According to US prosecutors, Low laundered money from 1MDB through Red Granite, which used it to fund movies including “The Wolf of Wall Street,” “Dumb and Dumber To,” and “Daddy’s Home.”
“This is a case where life imitated art,” a US official said in 2016. “The associates of these corrupt 1MDB officials are alleged to have used some of the illicit proceeds of their fraud scheme to fund the production of ‘The Wolf of Wall Street,’ a movie about a corrupt stockbroker who tried to hide his own illicit profits in a perceived foreign safe haven.”
DiCaprio is working with US prosecutors to return any funds he or his charities received from 1MDB. Kerr has handed over jewelry worth $8.1 million which was given to her by Low to the Justice Department.
How it all came crashing down
In early 2015, Clare Rewcastle-Brown, a British journalist and founder of the Sarawak Report website which reports on corruption in Southeast Asia, received about 227,000 leaked documents relating to 1MDB.
After months of investigation, Rewcastle-Brown published a story alleging more than $700 million had been transferred from the fund to the personal bank accounts of Prime Minister Najib. The Wall Street Journal also published several groundbreaking reports on the scandal, based partly on the same leaked documents.
Following the reports, Malaysian officials raided 1MDB’s offices in Kuala Lumpur and investigations were also launched in Hong Kong, Australia, Singapore, Switzerland and the US. Najib told reporters the wrongdoers would be brought to justice.
However many observers were skeptical of Najib’s willingness to investigate the scandal thoroughly, given he was the main person implicated in it. In January 2016, Malaysia’s attorney general cleared Najib of any wrongdoing regarding the $700 million transfer, saying the money in his accounts had been freely given to the Prime Minister by the Saudi royal family.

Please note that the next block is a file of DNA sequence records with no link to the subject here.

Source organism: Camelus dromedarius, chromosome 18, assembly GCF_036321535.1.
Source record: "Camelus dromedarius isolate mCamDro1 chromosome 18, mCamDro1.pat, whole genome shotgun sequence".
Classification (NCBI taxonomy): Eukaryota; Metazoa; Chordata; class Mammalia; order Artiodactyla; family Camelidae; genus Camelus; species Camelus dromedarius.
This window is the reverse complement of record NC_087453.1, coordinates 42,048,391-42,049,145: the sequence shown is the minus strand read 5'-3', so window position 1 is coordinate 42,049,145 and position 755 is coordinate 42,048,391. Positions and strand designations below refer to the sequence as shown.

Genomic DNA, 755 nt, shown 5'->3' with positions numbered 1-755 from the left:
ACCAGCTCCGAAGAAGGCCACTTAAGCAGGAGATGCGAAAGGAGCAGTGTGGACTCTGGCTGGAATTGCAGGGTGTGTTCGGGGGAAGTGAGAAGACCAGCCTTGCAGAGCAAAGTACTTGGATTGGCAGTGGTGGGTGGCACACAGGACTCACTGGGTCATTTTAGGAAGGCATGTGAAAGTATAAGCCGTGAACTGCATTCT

Even as reporting on the scandal continued, and US authorities launched an investigation and began seizing assets in early 2017, it seemed unlikely Najib would face prosecution — he had an iron grip on Malaysian politics and had passed several laws seemingly designed to stymie discussion of 1MDB.
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All that ended on May 9, 2018, when 92-year-old Mahathir Mohamad — a former prime minister and onetime ally of Najib — secured a shock general election victory.
In July 2018, Najib was formally charged with multiple counts of corruption and faces upwards of 20 years in jail if convicted. He accused the new government of pursuing a politically motivated prosecution but said he welcomed a trial as “my best opportunity to clear my name.”
On February 12, that opportunity will present itself as Malaysia’s trial of the century begins.
Of the main alleged conspirators, however, only Najib will be in the dock. Low is believed to be hiding out in China, defying attempts by Malaysia to extradite him.
“Mr. Low will not submit to any jurisdiction where guilt has been predetermined by politics and there is no independent legal process,” said a statement on his website.
“It is clear that Mr. Low cannot get a fair trial in Malaysia, where the regime has proven numerous times that they have no interest in the rule of law.”